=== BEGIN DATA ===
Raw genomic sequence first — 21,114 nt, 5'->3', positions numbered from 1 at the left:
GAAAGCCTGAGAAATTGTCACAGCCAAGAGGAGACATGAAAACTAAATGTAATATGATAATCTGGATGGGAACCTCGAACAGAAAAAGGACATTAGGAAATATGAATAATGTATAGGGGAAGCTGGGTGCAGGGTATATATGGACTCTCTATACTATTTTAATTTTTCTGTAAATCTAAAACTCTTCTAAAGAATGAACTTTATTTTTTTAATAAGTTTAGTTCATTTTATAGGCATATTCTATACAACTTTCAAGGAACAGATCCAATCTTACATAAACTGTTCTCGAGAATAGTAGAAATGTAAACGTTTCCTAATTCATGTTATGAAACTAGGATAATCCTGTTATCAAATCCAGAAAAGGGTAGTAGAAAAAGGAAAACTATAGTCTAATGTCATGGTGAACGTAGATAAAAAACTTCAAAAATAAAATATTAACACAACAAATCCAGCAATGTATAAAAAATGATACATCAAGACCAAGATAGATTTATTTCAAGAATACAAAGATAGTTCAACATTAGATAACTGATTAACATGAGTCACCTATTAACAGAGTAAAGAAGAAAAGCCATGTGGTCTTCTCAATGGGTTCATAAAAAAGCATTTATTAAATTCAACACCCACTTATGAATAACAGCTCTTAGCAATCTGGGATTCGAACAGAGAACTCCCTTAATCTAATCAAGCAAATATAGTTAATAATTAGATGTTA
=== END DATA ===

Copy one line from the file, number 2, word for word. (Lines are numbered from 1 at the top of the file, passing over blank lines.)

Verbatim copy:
GAAAGCCTGAGAAATTGTCACAGCCAAGAGGAGACATGAAAACTAAATGTAATATGATAATCTGGATGGGAACCTCGAACAGAAAAAGGACATTAGGAAATATGAATAATGTATAGGGGAAGCTGGGTGCAGGGTATATATGGACTCTCTATACTATTTTAATTTTTCTGTAAATCTAAAACTCTTCTAAAGAATGAACTTTATTTTTTTAATAAGTTTAGTTCATTTTATAGGCATATTCTATACAACTTTCAAGGAACAGATCCAATCTTACATAAACTGTTCTCGAGAATAGTAGAAATGTAAACGTTTCCTAATTCATGTTATGAAACTAGGATAATCCTGTTATCAAATCCAGAAAAGGGTAGTAGAAAAAGGAAAACTATAGTCTAATGTCATGGTGAACGTAGATAAAAAACTTCAAAAATAAAATATTAACACAACAAATCCAGCAATGTATAAAAAATGATACATCAAGACCAAGATAGATTTATTTCAAGAATACAAAGATAGTTCAACATTAGATAACTGATTAACATGAGTCACCTATTAACAGAGTAAAGAAGAAAAGCCATGTGGTCTTCTCAATGGGTTCATAAAAAAGCATTTATTAAATTCAACACCCACTTATGAATAACAGCTCTTAGCAATCTGGGATTCGAACAGAGAACTCCCTTAATCTAATCAAGCAAATATAGTTAATAATTAGATGTTA